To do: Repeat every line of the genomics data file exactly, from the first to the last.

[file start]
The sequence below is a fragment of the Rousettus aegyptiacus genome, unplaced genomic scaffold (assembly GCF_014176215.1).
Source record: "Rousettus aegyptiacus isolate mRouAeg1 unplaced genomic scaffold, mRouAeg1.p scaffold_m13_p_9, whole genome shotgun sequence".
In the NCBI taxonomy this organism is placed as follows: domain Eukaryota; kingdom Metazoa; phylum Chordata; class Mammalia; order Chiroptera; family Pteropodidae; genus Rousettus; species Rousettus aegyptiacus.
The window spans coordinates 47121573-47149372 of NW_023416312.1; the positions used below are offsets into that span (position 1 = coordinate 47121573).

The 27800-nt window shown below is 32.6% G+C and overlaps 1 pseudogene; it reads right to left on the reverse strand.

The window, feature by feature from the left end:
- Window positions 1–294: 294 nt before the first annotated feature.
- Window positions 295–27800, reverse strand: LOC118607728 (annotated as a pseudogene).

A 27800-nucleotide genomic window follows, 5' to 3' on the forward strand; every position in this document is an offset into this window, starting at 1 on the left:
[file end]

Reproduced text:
The sequence below is a fragment of the Rousettus aegyptiacus genome, unplaced genomic scaffold (assembly GCF_014176215.1).
Source record: "Rousettus aegyptiacus isolate mRouAeg1 unplaced genomic scaffold, mRouAeg1.p scaffold_m13_p_9, whole genome shotgun sequence".
In the NCBI taxonomy this organism is placed as follows: domain Eukaryota; kingdom Metazoa; phylum Chordata; class Mammalia; order Chiroptera; family Pteropodidae; genus Rousettus; species Rousettus aegyptiacus.
The window spans coordinates 47121573-47149372 of NW_023416312.1; the positions used below are offsets into that span (position 1 = coordinate 47121573).

The 27800-nt window shown below is 32.6% G+C and overlaps 1 pseudogene; it reads right to left on the reverse strand.

The window, feature by feature from the left end:
- Window positions 1–294: 294 nt before the first annotated feature.
- Window positions 295–27800, reverse strand: LOC118607728 (annotated as a pseudogene).

A 27800-nucleotide genomic window follows, 5' to 3' on the forward strand; every position in this document is an offset into this window, starting at 1 on the left: